Bringing a 40-acre, $1 billion-plus commercial/residential project to fruition that will alter the landscape and lifestyle of Louisville’s riverfront requires top talent. Rock stars of design and development, if you will. In the coming months, we’re going to feature the “Rock Stars of RiverPark Place” to help you get to know some of the brilliant and dedicated people behind the project.
David Spillane spent his childhood near the water in Ireland. No matter where he has lived since then, he’s never been far from it. In fact, as president of Goody Clancy in Boston and principal for the firm’s planning and urban design practice, Spillane has built his career on a passion for design that transforms waterfronts.
“We’ve worked a lot of places and done a lot of things, but the most exciting projects for me are waterfront projects,” he said. His firm has completed waterfront projects “all the way from Vermont to Texas.”
This lifelong passion is why serving as lead architect for RiverPark Place is an ideal fit for his talents. It also means Louisville is incredibly lucky to have him on board.
Fascinated by design since he was a child, Spillane earned a bachelor’s degree in architecture from University College Dublin (Ireland) and a master’s degree from Harvard University. His work has included planning in Mississippi and New Orleans after Hurricane Katrina, replacing an aging interstate highway in Hartford, Conn., and redefining Boston’s Fort Point Channel waterfront.
His designs have been recognized with more than a dozen national awards from the American Institute of Architects, the American Planning Association, the Congress for the New Urbanism and the Waterfront Center, including the 2013 American Planning Association’s “National Planning Excellence Award for a Firm.”
As an extension of his affection for cities’ waterfronts, Spillane serves on the board of directors for Save the Harbor/Save the Bay, where he has been an active participant in promoting public access to a cleaner and more vibrant Boston Harbor and Massachusetts Bay. He has also served as a member of Boston’s Municipal Harbor Plan Advisory Committee and is a design advisor to the Capitol Center Commission in Providence, R.I.
Despite his experience with waterfronts across the country, Spillane believes there is always more to learn. That’s why he and the RiverPark team traveled to Boston, Portland, Ore., and Vancouver, Canada, to study what makes each of their waterfronts so successful.
“In all those cities, we saw principles of what it takes to create a great waterfront — providing public access along the water’s edge, creating public amenities with a mix of uses,” said Spillane. “Residential housing is a huge part of that, and so are open spaces and restaurants that draw people to the area who don’t live there. Also, they each provide water access for small boats, canoes and kayaks and have the ability to host events and other activities.”
As a result of these fact-finding trips, Spillane said he and the RiverPark team have been able to incorporate all of the very best elements from each city’s waterfront they visited, one of which is density.
“When Steve Poe invited us to be part of the team and the city started this project, I think that the kind of density that was envisioned was far less than what’s happening now,” said Spillane. “The density being envisioned now is like what we saw in Boston, Vancouver and Portland. It’s essential to RiverPark and what this project can ultimately become to the city. We’re seeing all around the country more and more interest in urban living and urban environments, where you can walk from your front door to a restaurant or a park or a marina and you don’t have to drive. Those are some the benefits we get from density.”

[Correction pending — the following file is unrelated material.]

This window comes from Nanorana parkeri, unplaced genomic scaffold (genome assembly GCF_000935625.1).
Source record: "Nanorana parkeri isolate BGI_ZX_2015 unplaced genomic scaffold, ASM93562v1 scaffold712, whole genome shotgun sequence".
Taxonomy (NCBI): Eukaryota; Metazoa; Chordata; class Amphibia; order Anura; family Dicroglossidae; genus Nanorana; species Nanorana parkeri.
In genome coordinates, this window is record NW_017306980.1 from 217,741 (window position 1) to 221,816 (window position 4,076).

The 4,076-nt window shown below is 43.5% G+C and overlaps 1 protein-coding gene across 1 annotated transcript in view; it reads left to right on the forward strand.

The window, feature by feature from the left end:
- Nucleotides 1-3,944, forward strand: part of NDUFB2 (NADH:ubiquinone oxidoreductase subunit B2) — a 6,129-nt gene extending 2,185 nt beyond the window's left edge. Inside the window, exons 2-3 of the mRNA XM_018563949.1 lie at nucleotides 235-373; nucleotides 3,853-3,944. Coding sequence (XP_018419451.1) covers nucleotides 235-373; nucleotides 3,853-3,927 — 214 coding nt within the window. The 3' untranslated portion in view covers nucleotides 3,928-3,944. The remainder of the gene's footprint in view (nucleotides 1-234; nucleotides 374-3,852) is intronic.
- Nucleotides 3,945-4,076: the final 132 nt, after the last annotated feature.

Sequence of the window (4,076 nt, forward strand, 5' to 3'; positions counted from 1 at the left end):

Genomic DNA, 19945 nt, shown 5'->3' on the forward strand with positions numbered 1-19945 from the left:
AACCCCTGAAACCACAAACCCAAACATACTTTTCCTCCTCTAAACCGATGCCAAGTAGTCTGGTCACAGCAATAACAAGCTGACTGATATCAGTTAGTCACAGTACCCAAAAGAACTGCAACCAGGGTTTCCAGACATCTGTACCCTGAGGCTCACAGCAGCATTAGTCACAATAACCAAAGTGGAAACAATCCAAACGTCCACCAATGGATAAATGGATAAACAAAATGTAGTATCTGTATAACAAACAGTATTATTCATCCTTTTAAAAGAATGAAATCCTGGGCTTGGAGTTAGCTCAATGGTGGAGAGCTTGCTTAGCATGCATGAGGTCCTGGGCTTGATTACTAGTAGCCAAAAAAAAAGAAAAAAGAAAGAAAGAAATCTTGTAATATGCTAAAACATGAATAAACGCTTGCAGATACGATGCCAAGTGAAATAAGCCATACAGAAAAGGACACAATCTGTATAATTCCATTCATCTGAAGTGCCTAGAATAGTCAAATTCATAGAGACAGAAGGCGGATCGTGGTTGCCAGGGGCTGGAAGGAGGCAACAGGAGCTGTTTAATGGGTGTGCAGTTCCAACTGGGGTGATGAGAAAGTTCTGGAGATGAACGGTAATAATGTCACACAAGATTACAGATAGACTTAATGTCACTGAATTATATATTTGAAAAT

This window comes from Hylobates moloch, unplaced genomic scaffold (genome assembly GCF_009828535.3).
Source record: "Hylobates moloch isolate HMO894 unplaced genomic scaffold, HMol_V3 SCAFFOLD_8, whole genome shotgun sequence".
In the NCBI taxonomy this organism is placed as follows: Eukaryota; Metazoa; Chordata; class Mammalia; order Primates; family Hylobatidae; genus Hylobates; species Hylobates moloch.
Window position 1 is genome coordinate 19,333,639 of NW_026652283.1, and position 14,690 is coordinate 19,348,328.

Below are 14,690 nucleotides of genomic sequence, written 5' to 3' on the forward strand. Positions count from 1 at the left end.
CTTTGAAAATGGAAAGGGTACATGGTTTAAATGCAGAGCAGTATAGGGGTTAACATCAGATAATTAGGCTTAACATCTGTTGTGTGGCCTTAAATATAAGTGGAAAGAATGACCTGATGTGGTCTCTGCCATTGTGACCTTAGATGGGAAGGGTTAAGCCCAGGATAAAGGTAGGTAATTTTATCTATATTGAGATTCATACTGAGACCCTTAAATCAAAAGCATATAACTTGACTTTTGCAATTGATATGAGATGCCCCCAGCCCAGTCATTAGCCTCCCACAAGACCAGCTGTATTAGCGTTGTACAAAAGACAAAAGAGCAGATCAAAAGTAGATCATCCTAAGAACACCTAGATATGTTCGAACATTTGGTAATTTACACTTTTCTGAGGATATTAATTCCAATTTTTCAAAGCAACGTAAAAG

Spillane is proud that he’s had a hand in a project that brings people together in such a transformative way. “It’s a place that invites other people in, who don’t specifically live there, to have access to the restaurants on the water’s edge. I think the marina adds a whole other dimension to life, providing the ability to get out on the river.
“When you mix all those ingredients together — the mix of uses, walk-able areas, density, public access and access to the water, you have all the ingredients of a great waterfront. This is the vision we talked about from the very beginning — a place which is vibrant and active and dense.”
Spillane believes that an important part of the project, one that’s easy to overlook, is the way parking is being incorporated out of sight.
“Parking is below the building, and that creates far better views and access to the waterfront and the river. I think that’s really exciting,” he said. “There was a lot of very careful attention in design to maintain those views of the waterfront from as many units as possible, both the ones built to date, and the ones in the future.”
Though RiverPark is in its early stages, Spillane believes it already has lots of momentum. As it attracts more people and new amenities, it’s going to become even more compelling over time, he added.
“Louisville is a really vital place, and it’s become even more vital since I started with the project,” Spillane said. “At that time, Waterfront Park had just opened. I remember being in the offices of the Waterfront Development Corp., seeing the pictures of the wall of what it had been just a few years before where it was primarily industrial, and how quickly it has transformed into a major part of the city’s shared public space.”
Spillane added the he thinks the transformation of Louisville’s waterfront is an amazing story. “It’s one of the great waterfront transformations nationally, and it’s a model for many other communities. RiverPark is an incredibly important part of that story.”